Winter Weather Driving Tips

Accident Prevention, Safety, Winter Driving

Well Ladies and Gentlemen we are one day away from Thanksgiving and the weather looks like it might give us our first driving challenge of the late fall. Forecasters are having a hard time pinpointing exactly what we are in for, but it does appear at a minimum that it could be a sloppy and slippery mess. We had a great summer and early fall weather-wise but now it is time to focus on getting the rust and dust off our winter weather driving skills. I am asking that you take the time to read the points below and give them some thought as you venture out on your first winter driving adventure, be it today or later in the season.

  • We all have a route planned before we leave but have you considered an alternate route? Give it some thought should weather or traffic dictate change.
  • Always give a "Flight Plan" to those you are leaving behind as well as traveling to; this includes your vehicle's description and license plate. Doing this will aid law enforcement in searching for you should the need arise.
  • Carry extra cash or credit cards with you should you need to interrupt your trip and seek a hotel for an overnight stay.
  • Make sure your car is in good working order. Brakes, tires, headlights, blinkers, windshield wipers, and windshield wash should all be inspected before departing.
  • Use your headlights no matter what the time of day.
  • If you can, have at least another person along while traveling. Maybe you can share driving to cut down on fatigue.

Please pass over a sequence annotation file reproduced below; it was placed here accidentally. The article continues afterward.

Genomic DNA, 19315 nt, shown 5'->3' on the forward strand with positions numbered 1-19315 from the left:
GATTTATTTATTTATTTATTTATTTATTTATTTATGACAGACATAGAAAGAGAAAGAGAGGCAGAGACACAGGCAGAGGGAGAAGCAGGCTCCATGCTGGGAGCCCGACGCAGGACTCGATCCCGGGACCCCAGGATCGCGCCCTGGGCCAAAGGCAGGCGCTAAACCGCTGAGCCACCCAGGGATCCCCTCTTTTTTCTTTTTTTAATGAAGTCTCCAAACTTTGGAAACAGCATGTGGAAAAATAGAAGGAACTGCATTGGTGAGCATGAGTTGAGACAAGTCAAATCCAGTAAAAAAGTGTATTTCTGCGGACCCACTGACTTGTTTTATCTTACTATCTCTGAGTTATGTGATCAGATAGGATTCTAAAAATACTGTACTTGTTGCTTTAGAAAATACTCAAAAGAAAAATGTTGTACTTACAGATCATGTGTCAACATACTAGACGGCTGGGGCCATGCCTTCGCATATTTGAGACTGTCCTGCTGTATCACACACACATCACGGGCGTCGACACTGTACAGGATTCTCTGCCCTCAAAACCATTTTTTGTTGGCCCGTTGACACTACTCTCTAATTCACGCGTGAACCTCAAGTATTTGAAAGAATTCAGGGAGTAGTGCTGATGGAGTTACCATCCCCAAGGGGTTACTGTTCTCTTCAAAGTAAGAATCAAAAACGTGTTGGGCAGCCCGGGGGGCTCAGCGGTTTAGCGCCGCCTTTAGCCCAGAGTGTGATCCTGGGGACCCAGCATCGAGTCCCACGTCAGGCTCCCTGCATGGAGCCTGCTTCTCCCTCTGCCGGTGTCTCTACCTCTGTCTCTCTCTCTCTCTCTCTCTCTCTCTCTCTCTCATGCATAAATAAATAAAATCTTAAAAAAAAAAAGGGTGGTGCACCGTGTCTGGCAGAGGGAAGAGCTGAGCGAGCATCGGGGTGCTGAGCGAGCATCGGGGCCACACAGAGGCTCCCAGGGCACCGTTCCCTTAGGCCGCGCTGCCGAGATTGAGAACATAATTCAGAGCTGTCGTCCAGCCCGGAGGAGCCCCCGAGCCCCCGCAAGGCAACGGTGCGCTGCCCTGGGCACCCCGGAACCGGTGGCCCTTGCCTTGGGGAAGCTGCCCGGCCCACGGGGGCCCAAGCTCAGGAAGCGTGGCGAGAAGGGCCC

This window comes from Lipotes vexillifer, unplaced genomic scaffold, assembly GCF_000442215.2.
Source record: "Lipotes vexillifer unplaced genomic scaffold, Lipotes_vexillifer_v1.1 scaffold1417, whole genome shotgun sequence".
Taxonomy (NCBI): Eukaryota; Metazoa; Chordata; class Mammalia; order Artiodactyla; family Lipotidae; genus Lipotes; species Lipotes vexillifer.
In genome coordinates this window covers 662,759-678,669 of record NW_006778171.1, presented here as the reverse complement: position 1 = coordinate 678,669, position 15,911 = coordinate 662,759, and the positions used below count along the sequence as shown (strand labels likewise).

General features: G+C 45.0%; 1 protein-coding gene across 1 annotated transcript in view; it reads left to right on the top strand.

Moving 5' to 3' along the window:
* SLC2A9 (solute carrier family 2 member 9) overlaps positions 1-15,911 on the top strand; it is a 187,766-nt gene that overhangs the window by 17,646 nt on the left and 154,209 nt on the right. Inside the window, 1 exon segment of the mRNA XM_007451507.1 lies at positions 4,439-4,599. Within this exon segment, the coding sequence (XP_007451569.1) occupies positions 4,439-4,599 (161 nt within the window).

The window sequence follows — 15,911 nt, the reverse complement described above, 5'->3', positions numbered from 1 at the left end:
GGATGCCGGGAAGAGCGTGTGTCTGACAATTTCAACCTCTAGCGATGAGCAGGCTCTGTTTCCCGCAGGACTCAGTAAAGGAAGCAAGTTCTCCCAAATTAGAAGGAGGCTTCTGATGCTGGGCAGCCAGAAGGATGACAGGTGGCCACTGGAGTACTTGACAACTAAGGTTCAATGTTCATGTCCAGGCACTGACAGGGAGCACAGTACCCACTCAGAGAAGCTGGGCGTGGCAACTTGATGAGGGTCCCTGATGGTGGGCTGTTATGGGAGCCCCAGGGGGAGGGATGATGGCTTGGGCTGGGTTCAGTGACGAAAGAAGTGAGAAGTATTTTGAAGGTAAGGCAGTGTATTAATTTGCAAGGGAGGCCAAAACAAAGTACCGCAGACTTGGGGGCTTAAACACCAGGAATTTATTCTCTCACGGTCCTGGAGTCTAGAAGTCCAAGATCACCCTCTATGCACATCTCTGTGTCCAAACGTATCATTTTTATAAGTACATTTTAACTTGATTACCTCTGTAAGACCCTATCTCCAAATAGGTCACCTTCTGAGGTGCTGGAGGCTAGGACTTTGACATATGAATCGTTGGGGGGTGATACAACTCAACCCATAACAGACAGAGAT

• If fatigue sets in, or the weather becomes too difficult for you to continue traveling in, find a safe place to park and wait it out or get a hotel room.
  • Watch the mile marker and exit numbers as you travel, it will help you pinoint a location should you have to contact help for yourself or other motorists.
  • The use of cruise control is discouraged on icy or otherwise slippery roads.
  • Remember to drive defensively; leaving larger gaps between you and the vehicles in front as well as reducing your speed.
  • Remember also that overpasses will ice up sooner than the roadway.
  • Four wheel drive, all wheel drive and front wheel drive all have advantages in bad weather, but none of them are your "Pass" to drive less carefully.
  • If you should become stranded, stay with the vehicle and run the vehicle intermittently. Crack a window to prevent carbon monoxide buildup.
  • Carry a winter travel kit and consider the following items for it:
    • Cell Phone
    • Extra gloves, hats and socks
    • Boots
    • Blanket(s)
    • Snack foods
    • Bottled Water
    • Flashlight
    • Candle
    • Matches / lighter
    • Good book / magazines
    • Cat litter for traction
    • A portable radio, preferably with a weather band
    • Lock de-icer
    • Jumper Cables or portable jump back
    • Road flares

I hope this helps and has refreshed your memory as sooner or later you are going to have to drive in less than desirable weather. Also, please look to the tags at the right of this blog and click on "Accidents" for some tips on what to do should you become involved in a motor vehicle accident.

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